María, a seventeen-year-old Mayan (Kaqchikel) girl, lives on the slopes of an active volcano in Guatemala. An arranged marriage awaits her, but her suitor must first spend months working in the city. It is a world María knows nothing of, but is forced to grapple with when problems arise.
The film was selected as the Guatemalan entry for the Best Foreign Language Film at the 88th Academy Awards but was not nominated. See more »
El Son de Mi Madre
[from the albumEl Son Folklore de Guatemala Vol. 17"]
Performed by Marimba Internacionales Conejos
Composed by Wuerner Roderico Orozco
Published by Edifosa
Courtesy of Difosa See more »
An eye-opening film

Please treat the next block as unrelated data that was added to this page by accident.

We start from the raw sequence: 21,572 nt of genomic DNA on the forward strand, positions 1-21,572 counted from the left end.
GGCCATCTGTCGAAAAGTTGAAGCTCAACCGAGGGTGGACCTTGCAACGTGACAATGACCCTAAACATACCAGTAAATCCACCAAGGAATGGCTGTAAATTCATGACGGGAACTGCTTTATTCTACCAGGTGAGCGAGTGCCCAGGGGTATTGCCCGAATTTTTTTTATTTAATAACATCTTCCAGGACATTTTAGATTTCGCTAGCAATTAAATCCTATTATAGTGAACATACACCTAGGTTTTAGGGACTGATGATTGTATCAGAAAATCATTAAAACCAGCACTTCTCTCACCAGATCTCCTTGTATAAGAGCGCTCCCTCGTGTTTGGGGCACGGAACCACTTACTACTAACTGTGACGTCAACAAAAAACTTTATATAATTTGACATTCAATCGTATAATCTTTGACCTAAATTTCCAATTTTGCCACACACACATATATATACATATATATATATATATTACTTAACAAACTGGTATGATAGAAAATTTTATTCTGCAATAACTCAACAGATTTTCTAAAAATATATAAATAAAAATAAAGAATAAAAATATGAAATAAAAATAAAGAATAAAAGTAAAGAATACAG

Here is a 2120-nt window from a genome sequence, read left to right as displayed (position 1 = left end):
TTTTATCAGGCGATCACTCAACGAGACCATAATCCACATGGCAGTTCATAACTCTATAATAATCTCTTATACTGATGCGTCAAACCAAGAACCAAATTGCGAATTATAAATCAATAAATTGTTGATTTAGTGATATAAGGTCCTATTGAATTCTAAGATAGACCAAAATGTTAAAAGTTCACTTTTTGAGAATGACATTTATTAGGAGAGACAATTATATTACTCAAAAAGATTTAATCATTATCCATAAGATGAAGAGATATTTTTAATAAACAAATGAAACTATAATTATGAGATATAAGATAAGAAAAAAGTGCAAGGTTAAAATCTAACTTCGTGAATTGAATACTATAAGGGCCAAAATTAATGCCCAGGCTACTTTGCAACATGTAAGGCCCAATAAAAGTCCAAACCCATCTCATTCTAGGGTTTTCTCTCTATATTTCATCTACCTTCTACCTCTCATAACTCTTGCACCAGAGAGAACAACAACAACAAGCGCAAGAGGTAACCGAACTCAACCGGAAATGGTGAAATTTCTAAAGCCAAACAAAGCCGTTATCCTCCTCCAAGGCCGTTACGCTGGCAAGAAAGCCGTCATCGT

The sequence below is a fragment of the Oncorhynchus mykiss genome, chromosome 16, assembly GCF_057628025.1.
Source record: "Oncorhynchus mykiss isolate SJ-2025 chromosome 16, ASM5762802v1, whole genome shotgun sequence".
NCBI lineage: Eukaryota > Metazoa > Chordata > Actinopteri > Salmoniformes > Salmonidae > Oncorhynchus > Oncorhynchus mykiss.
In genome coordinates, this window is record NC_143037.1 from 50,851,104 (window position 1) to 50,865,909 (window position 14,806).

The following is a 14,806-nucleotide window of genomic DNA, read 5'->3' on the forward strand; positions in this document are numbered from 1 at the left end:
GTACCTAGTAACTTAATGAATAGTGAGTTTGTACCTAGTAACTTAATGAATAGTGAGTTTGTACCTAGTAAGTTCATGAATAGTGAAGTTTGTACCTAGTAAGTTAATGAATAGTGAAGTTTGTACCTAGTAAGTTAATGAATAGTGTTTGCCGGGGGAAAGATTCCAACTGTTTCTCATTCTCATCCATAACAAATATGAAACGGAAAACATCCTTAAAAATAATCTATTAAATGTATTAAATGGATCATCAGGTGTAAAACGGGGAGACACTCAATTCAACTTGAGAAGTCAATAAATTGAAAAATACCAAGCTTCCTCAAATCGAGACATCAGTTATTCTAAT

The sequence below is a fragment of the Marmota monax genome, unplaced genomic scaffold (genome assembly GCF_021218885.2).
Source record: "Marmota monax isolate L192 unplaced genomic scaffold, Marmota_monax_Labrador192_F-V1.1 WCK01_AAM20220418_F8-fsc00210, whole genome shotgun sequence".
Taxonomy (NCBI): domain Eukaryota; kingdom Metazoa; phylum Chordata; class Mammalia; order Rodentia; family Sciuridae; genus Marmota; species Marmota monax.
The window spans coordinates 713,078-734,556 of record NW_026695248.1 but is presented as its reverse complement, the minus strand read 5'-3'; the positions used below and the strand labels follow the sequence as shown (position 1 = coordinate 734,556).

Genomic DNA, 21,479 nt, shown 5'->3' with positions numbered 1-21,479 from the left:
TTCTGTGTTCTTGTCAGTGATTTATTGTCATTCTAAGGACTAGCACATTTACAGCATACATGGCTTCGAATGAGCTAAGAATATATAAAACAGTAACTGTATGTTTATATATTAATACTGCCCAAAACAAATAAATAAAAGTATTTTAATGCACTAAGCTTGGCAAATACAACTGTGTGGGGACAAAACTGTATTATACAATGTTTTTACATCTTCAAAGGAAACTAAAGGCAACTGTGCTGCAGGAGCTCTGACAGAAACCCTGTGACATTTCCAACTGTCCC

Ixcanul is a cinematic chef-d'oeuvre that sheds light on the plight of many indigenous Guatemalans who suffer from almost unfathomable levels of economic, social, and political exploitation. The film has many heart-breaking moments where the powerlessness of the film's protagonists comes through in a way that feels deeply real and authentic. One of the most interesting aspects of this films is that it is the first feature film created in Kaqchikel, one of the many indigenous Mayan languages of Guatemala. The actors are all native speakers of Kaqchikel, and the filmmakers overcame significant difficulties to assemble the cast that they did. The fact that the actors are so inexperienced makes the film all the more incredible because it did not at moment seem faked, at least for me. I would also like to address some of the criticism that has been levelled at the film and the filmmakers. The problem of orthography, that the title uses a c instead of a k, following modern (instead of colonial) spelling conventions, seems like minutiae compared to all of the positive work the film does in raising awareness of many of the problems indigenous Guatemalans face on a routine basis. Many also say the film only reinforces stereotypes about indigenous peoples in Guatemala and in the Americas more broadly. In that for many people this film will be their first exposure to contemporary Mayans, there is a risk of Ixcanul becoming a single story that defines an entire people. But it is the choice of the spectator to determine whether or not he/she will extrapolate stereotypes about an entire people from the portrayal of one family in one village at one specific point in time. However, if you look beyond these somewhat valid criticisms, you will see a cinematic masterpiece that will make you look at the world in a different way.
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